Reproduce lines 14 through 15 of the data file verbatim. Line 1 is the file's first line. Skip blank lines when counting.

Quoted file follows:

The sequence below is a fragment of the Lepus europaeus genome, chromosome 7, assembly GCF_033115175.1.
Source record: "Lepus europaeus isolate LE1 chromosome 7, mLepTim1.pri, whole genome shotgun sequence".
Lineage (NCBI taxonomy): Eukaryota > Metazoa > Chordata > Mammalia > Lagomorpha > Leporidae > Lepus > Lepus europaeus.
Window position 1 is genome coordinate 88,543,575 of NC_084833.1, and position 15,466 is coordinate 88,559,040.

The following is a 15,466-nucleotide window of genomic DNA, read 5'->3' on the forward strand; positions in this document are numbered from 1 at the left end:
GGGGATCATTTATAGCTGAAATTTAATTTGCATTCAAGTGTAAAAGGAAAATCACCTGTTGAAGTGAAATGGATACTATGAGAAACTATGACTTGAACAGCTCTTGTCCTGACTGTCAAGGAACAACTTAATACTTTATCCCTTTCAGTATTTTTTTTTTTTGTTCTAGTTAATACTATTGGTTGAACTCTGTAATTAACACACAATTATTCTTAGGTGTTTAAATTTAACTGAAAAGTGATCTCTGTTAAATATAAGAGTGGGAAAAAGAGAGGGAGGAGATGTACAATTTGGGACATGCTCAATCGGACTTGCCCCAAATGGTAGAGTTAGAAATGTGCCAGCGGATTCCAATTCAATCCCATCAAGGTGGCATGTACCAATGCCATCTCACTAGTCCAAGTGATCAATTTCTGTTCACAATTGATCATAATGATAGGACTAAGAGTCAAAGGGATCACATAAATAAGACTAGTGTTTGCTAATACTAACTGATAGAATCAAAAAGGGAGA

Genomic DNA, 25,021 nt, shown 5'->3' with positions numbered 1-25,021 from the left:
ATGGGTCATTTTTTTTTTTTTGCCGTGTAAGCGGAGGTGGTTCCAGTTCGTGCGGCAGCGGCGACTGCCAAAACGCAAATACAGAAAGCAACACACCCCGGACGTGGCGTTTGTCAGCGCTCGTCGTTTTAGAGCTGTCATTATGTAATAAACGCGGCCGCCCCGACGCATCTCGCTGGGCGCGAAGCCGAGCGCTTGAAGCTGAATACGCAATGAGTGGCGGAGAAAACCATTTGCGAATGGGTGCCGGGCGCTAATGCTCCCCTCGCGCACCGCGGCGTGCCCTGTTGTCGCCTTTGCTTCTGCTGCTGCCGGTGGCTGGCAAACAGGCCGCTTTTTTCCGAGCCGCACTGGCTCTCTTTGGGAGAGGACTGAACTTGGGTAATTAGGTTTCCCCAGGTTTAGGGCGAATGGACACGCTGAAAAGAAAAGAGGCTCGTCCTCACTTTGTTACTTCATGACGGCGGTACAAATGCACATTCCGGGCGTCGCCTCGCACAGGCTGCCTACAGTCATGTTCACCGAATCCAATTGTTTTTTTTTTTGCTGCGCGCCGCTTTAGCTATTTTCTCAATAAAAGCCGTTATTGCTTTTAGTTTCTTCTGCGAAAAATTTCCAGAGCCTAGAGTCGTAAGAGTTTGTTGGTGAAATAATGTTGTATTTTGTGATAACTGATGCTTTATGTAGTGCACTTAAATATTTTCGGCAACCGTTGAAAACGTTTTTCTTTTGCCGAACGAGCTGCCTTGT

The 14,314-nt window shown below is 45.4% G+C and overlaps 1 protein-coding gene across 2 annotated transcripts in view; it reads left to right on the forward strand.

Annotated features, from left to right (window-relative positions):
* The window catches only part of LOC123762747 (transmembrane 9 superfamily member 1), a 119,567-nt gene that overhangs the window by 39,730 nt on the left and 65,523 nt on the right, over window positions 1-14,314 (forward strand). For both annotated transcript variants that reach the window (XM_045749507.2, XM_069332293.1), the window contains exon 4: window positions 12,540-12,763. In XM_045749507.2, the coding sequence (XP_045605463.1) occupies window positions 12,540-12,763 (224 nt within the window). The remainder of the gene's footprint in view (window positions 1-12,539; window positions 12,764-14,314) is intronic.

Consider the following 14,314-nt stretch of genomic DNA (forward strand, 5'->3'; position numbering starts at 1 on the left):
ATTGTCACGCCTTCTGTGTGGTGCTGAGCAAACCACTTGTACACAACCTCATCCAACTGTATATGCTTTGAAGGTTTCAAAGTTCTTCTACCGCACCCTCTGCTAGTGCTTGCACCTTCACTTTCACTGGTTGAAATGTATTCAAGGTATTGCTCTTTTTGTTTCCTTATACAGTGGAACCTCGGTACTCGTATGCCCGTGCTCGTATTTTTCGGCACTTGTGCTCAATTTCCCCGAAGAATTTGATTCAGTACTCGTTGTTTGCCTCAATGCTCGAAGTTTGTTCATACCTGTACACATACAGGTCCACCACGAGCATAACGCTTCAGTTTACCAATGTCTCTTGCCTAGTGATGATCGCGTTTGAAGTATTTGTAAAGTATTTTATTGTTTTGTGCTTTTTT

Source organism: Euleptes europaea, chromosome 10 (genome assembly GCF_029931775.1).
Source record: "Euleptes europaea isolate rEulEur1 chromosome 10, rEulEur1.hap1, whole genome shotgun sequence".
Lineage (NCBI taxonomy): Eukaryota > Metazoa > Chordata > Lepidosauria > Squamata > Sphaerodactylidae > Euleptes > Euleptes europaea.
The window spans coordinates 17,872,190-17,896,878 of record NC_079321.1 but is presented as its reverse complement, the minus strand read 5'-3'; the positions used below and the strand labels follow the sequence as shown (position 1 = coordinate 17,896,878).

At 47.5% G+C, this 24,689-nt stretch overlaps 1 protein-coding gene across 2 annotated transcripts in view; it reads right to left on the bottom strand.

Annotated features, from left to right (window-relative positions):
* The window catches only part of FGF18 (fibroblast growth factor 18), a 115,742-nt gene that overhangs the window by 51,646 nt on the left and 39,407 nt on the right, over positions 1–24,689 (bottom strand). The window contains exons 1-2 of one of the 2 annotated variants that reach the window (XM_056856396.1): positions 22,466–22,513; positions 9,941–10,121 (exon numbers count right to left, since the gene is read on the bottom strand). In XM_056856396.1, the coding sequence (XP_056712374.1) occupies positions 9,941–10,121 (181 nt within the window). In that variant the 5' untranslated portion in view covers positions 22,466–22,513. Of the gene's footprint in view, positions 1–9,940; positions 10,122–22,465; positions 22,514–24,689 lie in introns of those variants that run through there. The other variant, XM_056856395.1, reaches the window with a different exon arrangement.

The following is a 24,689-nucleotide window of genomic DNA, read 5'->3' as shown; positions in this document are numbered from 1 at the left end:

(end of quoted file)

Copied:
Source organism: Euleptes europaea, chromosome 10 (genome assembly GCF_029931775.1).
Source record: "Euleptes europaea isolate rEulEur1 chromosome 10, rEulEur1.hap1, whole genome shotgun sequence".